Corporate Hands: LASCO Ambassadors promote blood drive


March 21, 2016
Contributed LASCO Financial Services Marketing Manager, Nicolene Donaldson (left) and managing director, Jacinth Hall-Tracey (second right) explain the operation of the recyclable bins to Papine High School's Vice Principal, Joan Newell (second left) and Principal, Leighton Christie.
Contributed From left: LASCO/Ministry of Education Principal of the Year 2015-2016, Kandi-Lee Crooks-Smith; Nurses Association of Jamaica Nurse of the Year 2015-2016, Treveen Palmer and Jamaiica Constabulary Force Police Officer of the Year 2015-2016, Detective Sergeant Ava Lindo, smile for the camera.

"Give a drop of love", is the call from the reigning LASCO Ambassadors LASCO-Nurse's Association of Jamaica Nurse of the Year, Treveen Palmer; LASCO-Ministry of Education Principal of the Year Kandi-Lee Crooks-Smith; and LASCO-Jamaica Constabulary Force Police Officer of the Year Detective Sergeant Ava Lindo.

The collaborated effort of the three, which culminated at a blood drive held recently at the Police Officers' Club, is in aid of National Blood Transfusion Service, also called the Blood Bank.

The drive, which Lindo said is dear to her heart, was further boosted by the support of the 2016-2017 LASCO-JCF Police Officer of the Year finalists, whose week of activities ran from March 6 to 10.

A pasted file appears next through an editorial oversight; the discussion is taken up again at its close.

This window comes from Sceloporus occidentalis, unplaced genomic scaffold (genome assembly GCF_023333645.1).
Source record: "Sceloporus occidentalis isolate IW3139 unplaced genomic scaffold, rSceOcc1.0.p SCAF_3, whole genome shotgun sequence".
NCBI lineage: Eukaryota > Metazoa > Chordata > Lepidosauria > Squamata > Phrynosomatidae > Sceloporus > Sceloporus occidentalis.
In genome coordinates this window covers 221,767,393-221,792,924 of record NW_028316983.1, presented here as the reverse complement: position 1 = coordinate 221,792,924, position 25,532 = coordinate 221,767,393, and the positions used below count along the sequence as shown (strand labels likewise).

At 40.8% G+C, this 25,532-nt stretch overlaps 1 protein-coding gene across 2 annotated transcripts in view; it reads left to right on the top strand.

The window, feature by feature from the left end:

"I have a rare blood type, so I know the importance of giving blood," revealed Lindo. "Plus, I recognise the acute shortage of blood currently faced by the National Blood Transfusion Service, and wanted to give back."


The drive aims to collect 500 units from across the island. Donations will also be collected at the Cornwall Regional Hospital in St James, St Ann's Bay Hospital in St Ann, Port Antonio Hospital in Portland, and Mandeville Regional Hospital in Manchester.

"Look beyond the needle; the prick is for a short time," said Keishawna Pinnock, assistant blood drive organiser at the Blood Bank. "People need to know that giving one unit of blood can save three lives."

The units collected at the 'Drop of Love' blood drive will increase the donor pool and boost the assistance given to hospitals and health centres served by the Bood Bank.

For the potential donors who are concerned about the viruses - chikungunya, Zika, H1N1, and dengue - there is no way they can be transmitted during the process.

"We have trained the collectors to investigate at the screening process. We are taking extra precautions. While we are taking your blood pressure, pulse and weight, we will ask about recent travel and how you are feeling in general," explained Pinnock.

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